myself consciously aware of this, I now have all but eliminated a limp that until now I've barely
    been aware of.

    Two weeks ago I realised I was not relaxing my body when stretching, and I reached down and, keeping
    my knees straight, I touched my toes - for the first time in my adult (or not-so-adult) life.

    Many people are lucky and learn things correctly the first time round, but we often learn to do
    things wrongly (for me, typing and playing music appear in this category) - until we discover, or
    are taught, the correct technique.

    Cheers :) Darren.
     
  6. [email protected] (Darren Grant) wrote in message
    news:<[email protected]>...

    > when pressing down on the pedal, is it correct to hold your foot as flat as possible (parallel
    > with the road surface, on a flat road), or to relax the muscle slightly, so as to point your foot
    > ever so slightly upwards (so your toes point sligtly to the sky)?

    You mean "inverse ankling" as depicted at http://www.cranklength.info/animation/monty.htm ?

    There's no hard data on ankle technique and there's never likely to be any but I don't see the point
    of developing that particular technique. The situation is complex, but why would you get more power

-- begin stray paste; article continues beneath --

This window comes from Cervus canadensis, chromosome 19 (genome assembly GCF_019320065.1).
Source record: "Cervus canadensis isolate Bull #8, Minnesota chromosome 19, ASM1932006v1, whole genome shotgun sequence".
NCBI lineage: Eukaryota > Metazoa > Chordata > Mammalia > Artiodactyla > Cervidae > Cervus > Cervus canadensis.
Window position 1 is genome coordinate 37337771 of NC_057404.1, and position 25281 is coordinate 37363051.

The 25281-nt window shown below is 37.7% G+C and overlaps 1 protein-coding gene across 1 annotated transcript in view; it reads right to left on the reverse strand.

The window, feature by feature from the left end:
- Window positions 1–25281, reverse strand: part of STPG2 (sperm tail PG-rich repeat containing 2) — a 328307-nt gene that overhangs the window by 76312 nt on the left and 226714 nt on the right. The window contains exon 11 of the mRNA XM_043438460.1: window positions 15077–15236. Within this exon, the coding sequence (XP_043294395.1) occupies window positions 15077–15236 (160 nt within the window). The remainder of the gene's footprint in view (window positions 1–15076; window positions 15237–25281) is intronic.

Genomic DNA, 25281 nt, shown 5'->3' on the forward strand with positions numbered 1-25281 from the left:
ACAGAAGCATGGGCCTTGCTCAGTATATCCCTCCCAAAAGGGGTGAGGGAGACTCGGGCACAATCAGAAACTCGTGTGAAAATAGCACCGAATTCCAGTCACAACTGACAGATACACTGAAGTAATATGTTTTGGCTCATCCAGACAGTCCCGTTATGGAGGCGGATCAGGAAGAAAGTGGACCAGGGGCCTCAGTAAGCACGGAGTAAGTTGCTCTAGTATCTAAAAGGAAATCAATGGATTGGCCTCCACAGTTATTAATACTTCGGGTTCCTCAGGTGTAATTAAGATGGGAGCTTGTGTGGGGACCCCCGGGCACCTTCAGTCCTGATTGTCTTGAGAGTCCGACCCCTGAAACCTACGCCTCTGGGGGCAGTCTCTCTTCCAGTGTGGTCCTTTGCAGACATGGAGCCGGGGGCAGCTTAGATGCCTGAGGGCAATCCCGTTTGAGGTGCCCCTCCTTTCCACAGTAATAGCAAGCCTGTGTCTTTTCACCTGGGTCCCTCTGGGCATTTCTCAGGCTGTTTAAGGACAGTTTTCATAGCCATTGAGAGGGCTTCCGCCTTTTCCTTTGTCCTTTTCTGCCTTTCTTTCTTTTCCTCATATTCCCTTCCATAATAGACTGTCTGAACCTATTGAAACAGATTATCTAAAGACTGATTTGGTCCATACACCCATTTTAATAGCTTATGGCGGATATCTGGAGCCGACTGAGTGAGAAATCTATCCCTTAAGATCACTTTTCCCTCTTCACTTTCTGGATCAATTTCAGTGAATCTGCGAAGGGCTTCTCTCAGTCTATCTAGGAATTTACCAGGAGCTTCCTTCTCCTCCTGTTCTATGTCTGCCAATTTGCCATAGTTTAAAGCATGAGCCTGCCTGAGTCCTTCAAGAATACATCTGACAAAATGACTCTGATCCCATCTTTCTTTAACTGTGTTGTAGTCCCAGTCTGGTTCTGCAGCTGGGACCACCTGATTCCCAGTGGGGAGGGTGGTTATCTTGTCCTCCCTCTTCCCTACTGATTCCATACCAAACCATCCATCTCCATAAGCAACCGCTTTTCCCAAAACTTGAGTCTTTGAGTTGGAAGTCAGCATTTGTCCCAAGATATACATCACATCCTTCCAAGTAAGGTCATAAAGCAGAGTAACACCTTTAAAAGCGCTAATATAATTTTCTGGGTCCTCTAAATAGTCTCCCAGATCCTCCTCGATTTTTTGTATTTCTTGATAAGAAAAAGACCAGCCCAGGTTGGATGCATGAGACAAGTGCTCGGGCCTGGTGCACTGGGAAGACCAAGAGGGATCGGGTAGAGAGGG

with that, the calf muscles in eccentric contraction (ie in power dissipation mode)?

    Andrew Bradley
     
  7. Chris Zacho "The Wheelman" <[email protected]> wrote:

    > Everyone's foot is different, so everyone's ankling style is different.

    It's probably more to do with calves than feet -. those with weak calves may favour
    toes-pointed-down or the technique the OP describes.

    > But basically, your toes are very slightly pointed up at the top of the stroke (because you have
    > just finished pushing the pedals forewards).
    >

    In these days of cleats, the angle of your foot doesn't dictate the direction you can apply pressure
    to the pedal.

    > As they descend, they slowly go toe down, so you can better push the pedal back. Lifting them
    > again as you pull up, so you can again push forwards.
    >
    >The tilting, however, is very slight

    This sort of thing will happen automatically if you simply lock the calf as can be verified while
    sitting at the computer and flexing and extending the leg. It is qualititavely like "traditional"
    ankling, but the calf adds no power.

    Andrew Bradley
     
  8. Peter Cole

    Peter Cole Guest

    "Darren Grant" <[email protected]> wrote in message
    news:[email protected]...
    > "Gearóid Ó Laoi, Garry Lee" <[email protected]> wrote in message
    news:<[email protected]>...
    > > Forget totally about your ankle and just cycle. People have different natural styles, as they
    > > have natural gaits walking.
    >
    > True, but that doesn't mean that the way they have learned to cycle is correct for their
    > physiology.

    From what I have read it seems like cyclists tend to automatically optimize, in other words, listen
    to your body and do what feels natural, artificial techniques can cause problems.
     
  9. Pedalling in circles is nonsense as regards power though to try to do so is smoother. It does not
    give more power however. All the effective power is down.